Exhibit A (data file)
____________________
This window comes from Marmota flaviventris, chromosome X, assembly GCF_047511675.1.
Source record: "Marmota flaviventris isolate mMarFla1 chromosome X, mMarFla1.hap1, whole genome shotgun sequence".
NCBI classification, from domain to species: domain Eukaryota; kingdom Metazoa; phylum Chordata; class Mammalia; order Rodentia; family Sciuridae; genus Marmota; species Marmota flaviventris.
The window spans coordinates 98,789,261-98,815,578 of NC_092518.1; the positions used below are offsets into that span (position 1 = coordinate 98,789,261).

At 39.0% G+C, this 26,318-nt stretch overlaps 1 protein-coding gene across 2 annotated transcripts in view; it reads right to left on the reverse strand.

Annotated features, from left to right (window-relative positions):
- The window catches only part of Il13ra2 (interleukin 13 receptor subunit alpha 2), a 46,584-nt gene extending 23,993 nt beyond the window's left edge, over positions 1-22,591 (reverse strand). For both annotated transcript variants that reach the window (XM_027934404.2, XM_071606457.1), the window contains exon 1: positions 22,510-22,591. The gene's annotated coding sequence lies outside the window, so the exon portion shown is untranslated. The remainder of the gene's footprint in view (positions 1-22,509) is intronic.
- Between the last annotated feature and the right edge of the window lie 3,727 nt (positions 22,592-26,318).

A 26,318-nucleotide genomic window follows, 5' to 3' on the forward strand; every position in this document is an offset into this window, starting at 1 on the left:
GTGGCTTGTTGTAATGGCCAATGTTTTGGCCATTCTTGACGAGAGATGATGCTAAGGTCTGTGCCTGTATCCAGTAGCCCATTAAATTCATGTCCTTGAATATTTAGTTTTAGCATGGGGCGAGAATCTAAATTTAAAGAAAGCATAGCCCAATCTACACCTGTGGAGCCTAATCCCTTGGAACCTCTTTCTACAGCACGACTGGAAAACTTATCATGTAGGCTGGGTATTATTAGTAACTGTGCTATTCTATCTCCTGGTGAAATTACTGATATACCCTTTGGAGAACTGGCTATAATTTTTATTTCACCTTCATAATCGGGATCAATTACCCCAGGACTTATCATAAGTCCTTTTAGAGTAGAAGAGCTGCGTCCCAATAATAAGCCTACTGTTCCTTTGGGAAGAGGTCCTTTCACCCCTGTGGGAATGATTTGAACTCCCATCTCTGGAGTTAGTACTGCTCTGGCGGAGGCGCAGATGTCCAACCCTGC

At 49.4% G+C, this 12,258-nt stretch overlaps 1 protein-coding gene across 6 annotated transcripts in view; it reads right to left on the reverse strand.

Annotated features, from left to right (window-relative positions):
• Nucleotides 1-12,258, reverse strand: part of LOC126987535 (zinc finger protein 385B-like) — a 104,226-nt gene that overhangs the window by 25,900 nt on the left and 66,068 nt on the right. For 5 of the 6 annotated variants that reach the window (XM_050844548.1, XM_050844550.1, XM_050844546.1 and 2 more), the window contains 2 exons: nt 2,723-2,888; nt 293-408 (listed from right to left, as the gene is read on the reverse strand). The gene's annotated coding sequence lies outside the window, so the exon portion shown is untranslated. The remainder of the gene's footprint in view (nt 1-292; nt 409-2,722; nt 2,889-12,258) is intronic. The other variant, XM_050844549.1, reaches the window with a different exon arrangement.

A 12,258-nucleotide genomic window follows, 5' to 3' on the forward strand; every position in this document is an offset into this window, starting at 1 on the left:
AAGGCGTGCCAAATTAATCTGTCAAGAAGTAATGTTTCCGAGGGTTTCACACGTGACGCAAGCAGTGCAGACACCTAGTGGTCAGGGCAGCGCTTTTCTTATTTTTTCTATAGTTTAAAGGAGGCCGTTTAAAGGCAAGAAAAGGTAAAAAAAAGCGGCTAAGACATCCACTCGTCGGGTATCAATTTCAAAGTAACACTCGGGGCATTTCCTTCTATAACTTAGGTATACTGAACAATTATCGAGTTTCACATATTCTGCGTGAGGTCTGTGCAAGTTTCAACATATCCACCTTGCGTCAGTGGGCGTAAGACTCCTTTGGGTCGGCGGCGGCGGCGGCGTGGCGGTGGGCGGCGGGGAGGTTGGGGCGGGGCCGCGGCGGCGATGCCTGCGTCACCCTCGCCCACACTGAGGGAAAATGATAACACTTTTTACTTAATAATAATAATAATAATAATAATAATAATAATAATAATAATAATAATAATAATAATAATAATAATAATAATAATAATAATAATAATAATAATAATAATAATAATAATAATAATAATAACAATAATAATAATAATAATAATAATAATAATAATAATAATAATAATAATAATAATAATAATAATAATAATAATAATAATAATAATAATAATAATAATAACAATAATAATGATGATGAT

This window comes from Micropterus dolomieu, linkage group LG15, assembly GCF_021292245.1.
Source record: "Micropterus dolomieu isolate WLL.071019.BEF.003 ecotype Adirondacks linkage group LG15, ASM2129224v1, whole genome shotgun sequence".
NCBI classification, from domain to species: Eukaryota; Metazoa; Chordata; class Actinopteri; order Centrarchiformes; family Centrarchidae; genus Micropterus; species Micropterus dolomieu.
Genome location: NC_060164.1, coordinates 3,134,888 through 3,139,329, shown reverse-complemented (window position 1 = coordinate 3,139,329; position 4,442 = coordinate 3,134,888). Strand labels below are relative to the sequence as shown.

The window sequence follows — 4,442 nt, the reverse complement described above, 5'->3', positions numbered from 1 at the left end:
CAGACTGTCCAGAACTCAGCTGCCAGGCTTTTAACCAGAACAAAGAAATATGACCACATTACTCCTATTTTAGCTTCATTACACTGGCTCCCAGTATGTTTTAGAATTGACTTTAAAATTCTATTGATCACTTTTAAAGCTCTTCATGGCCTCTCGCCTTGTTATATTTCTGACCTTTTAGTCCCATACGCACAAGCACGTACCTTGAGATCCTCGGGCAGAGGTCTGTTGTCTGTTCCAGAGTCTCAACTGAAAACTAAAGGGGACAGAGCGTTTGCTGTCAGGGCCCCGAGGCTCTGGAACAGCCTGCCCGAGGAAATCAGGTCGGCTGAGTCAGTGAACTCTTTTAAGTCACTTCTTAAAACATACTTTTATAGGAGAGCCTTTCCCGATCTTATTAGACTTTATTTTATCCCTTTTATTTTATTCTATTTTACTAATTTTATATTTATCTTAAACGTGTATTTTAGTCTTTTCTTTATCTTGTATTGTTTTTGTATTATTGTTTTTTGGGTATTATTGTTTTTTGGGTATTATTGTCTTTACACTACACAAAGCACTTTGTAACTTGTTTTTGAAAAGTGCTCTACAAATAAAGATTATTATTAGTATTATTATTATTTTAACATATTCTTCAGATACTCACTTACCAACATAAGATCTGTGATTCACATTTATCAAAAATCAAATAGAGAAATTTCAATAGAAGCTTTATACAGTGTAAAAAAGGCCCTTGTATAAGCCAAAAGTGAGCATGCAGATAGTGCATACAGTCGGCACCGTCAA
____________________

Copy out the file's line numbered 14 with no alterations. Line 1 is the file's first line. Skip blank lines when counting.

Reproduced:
A 12,258-nucleotide genomic window follows, 5' to 3' on the forward strand; every position in this document is an offset into this window, starting at 1 on the left: